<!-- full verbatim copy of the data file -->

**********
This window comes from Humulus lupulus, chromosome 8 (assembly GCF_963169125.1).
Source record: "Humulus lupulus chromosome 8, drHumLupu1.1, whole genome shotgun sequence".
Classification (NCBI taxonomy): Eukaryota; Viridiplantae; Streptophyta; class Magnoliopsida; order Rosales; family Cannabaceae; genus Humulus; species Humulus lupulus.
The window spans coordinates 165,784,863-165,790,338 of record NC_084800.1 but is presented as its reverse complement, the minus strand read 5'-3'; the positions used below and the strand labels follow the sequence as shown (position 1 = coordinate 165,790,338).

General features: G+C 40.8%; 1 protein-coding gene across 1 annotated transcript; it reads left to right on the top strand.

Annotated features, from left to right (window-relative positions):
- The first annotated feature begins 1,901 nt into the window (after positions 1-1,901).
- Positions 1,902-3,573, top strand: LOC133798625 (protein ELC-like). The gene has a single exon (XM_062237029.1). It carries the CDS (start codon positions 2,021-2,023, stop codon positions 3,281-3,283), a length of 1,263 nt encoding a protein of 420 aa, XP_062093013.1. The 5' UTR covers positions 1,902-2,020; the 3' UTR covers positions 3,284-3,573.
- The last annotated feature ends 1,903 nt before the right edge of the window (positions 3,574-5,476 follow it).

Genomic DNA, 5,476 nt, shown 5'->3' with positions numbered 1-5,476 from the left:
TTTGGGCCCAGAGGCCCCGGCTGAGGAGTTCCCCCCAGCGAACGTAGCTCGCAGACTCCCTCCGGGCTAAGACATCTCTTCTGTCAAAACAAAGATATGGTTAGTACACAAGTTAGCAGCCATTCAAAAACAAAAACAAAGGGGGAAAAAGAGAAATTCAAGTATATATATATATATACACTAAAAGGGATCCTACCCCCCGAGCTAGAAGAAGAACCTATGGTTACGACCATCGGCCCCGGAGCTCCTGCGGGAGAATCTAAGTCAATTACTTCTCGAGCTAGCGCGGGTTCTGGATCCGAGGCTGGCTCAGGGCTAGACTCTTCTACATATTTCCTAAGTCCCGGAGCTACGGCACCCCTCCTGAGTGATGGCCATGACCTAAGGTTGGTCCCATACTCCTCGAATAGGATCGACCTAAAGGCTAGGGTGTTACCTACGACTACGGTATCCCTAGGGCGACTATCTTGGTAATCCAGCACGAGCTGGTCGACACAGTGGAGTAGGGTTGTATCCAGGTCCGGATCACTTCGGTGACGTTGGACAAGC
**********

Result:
This window comes from Humulus lupulus, chromosome 8 (assembly GCF_963169125.1).
Source record: "Humulus lupulus chromosome 8, drHumLupu1.1, whole genome shotgun sequence".
Classification (NCBI taxonomy): Eukaryota; Viridiplantae; Streptophyta; class Magnoliopsida; order Rosales; family Cannabaceae; genus Humulus; species Humulus lupulus.
The window spans coordinates 165,784,863-165,790,338 of record NC_084800.1 but is presented as its reverse complement, the minus strand read 5'-3'; the positions used below and the strand labels follow the sequence as shown (position 1 = coordinate 165,790,338).

General features: G+C 40.8%; 1 protein-coding gene across 1 annotated transcript; it reads left to right on the top strand.

Annotated features, from left to right (window-relative positions):
- The first annotated feature begins 1,901 nt into the window (after positions 1-1,901).
- Positions 1,902-3,573, top strand: LOC133798625 (protein ELC-like). The gene has a single exon (XM_062237029.1). It carries the CDS (start codon positions 2,021-2,023, stop codon positions 3,281-3,283), a length of 1,263 nt encoding a protein of 420 aa, XP_062093013.1. The 5' UTR covers positions 1,902-2,020; the 3' UTR covers positions 3,284-3,573.
- The last annotated feature ends 1,903 nt before the right edge of the window (positions 3,574-5,476 follow it).

Genomic DNA, 5,476 nt, shown 5'->3' with positions numbered 1-5,476 from the left:
TTTGGGCCCAGAGGCCCCGGCTGAGGAGTTCCCCCCAGCGAACGTAGCTCGCAGACTCCCTCCGGGCTAAGACATCTCTTCTGTCAAAACAAAGATATGGTTAGTACACAAGTTAGCAGCCATTCAAAAACAAAAACAAAGGGGGAAAAAGAGAAATTCAAGTATATATATATATATACACTAAAAGGGATCCTACCCCCCGAGCTAGAAGAAGAACCTATGGTTACGACCATCGGCCCCGGAGCTCCTGCGGGAGAATCTAAGTCAATTACTTCTCGAGCTAGCGCGGGTTCTGGATCCGAGGCTGGCTCAGGGCTAGACTCTTCTACATATTTCCTAAGTCCCGGAGCTACGGCACCCCTCCTGAGTGATGGCCATGACCTAAGGTTGGTCCCATACTCCTCGAATAGGATCGACCTAAAGGCTAGGGTGTTACCTACGACTACGGTATCCCTAGGGCGACTATCTTGGTAATCCAGCACGAGCTGGTCGACACAGTGGAGTAGGGTTGTATCCAGGTCCGGATCACTTCGGTGACGTTGGACAAGC